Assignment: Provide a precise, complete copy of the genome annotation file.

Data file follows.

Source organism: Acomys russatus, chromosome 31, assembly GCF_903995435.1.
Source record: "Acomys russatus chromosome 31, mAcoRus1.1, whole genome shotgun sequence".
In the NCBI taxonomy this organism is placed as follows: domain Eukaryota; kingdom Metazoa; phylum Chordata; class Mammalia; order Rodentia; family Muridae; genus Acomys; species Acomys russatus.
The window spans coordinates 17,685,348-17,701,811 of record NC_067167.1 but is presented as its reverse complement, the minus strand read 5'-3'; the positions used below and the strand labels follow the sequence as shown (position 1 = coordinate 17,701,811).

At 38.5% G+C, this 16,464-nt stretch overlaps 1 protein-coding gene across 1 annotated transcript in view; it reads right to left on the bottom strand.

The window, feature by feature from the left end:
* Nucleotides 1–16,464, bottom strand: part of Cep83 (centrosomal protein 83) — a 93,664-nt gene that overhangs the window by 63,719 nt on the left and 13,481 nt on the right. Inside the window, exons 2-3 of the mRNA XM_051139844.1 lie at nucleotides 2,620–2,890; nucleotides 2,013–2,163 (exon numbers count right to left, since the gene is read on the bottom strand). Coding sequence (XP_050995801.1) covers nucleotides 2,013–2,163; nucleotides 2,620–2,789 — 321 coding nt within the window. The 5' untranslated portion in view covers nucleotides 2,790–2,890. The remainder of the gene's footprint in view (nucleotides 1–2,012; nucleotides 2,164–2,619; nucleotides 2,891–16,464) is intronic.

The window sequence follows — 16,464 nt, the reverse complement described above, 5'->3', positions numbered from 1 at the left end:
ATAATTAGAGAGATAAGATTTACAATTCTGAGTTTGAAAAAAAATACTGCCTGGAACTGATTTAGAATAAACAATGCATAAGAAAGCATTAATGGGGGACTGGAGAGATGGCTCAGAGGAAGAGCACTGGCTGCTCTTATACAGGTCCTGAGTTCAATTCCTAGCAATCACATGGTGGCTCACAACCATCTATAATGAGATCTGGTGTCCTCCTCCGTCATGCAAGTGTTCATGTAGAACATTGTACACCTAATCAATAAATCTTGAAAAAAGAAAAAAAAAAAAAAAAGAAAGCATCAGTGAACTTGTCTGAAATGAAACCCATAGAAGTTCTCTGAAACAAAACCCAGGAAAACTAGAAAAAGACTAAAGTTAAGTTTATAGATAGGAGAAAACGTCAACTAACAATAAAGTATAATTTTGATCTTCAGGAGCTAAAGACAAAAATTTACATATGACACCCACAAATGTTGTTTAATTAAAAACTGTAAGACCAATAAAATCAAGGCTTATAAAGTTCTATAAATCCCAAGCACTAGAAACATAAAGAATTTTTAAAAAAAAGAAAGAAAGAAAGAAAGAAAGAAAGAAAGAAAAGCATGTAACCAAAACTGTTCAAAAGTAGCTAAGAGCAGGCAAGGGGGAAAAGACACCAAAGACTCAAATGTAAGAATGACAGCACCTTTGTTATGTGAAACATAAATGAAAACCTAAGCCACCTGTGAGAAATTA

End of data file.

Source organism: Acomys russatus, chromosome 31, assembly GCF_903995435.1.
Source record: "Acomys russatus chromosome 31, mAcoRus1.1, whole genome shotgun sequence".
In the NCBI taxonomy this organism is placed as follows: domain Eukaryota; kingdom Metazoa; phylum Chordata; class Mammalia; order Rodentia; family Muridae; genus Acomys; species Acomys russatus.
The window spans coordinates 17,685,348-17,701,811 of record NC_067167.1 but is presented as its reverse complement, the minus strand read 5'-3'; the positions used below and the strand labels follow the sequence as shown (position 1 = coordinate 17,701,811).

At 38.5% G+C, this 16,464-nt stretch overlaps 1 protein-coding gene across 1 annotated transcript in view; it reads right to left on the bottom strand.

The window, feature by feature from the left end:
* Nucleotides 1–16,464, bottom strand: part of Cep83 (centrosomal protein 83) — a 93,664-nt gene that overhangs the window by 63,719 nt on the left and 13,481 nt on the right. Inside the window, exons 2-3 of the mRNA XM_051139844.1 lie at nucleotides 2,620–2,890; nucleotides 2,013–2,163 (exon numbers count right to left, since the gene is read on the bottom strand). Coding sequence (XP_050995801.1) covers nucleotides 2,013–2,163; nucleotides 2,620–2,789 — 321 coding nt within the window. The 5' untranslated portion in view covers nucleotides 2,790–2,890. The remainder of the gene's footprint in view (nucleotides 1–2,012; nucleotides 2,164–2,619; nucleotides 2,891–16,464) is intronic.

The window sequence follows — 16,464 nt, the reverse complement described above, 5'->3', positions numbered from 1 at the left end:
ATAATTAGAGAGATAAGATTTACAATTCTGAGTTTGAAAAAAAATACTGCCTGGAACTGATTTAGAATAAACAATGCATAAGAAAGCATTAATGGGGGACTGGAGAGATGGCTCAGAGGAAGAGCACTGGCTGCTCTTATACAGGTCCTGAGTTCAATTCCTAGCAATCACATGGTGGCTCACAACCATCTATAATGAGATCTGGTGTCCTCCTCCGTCATGCAAGTGTTCATGTAGAACATTGTACACCTAATCAATAAATCTTGAAAAAAGAAAAAAAAAAAAAAAAGAAAGCATCAGTGAACTTGTCTGAAATGAAACCCATAGAAGTTCTCTGAAACAAAACCCAGGAAAACTAGAAAAAGACTAAAGTTAAGTTTATAGATAGGAGAAAACGTCAACTAACAATAAAGTATAATTTTGATCTTCAGGAGCTAAAGACAAAAATTTACATATGACACCCACAAATGTTGTTTAATTAAAAACTGTAAGACCAATAAAATCAAGGCTTATAAAGTTCTATAAATCCCAAGCACTAGAAACATAAAGAATTTTTAAAAAAAAGAAAGAAAGAAAGAAAGAAAGAAAGAAAGAAAAGCATGTAACCAAAACTGTTCAAAAGTAGCTAAGAGCAGGCAAGGGGGAAAAGACACCAAAGACTCAAATGTAAGAATGACAGCACCTTTGTTATGTGAAACATAAATGAAAACCTAAGCCACCTGTGAGAAATTA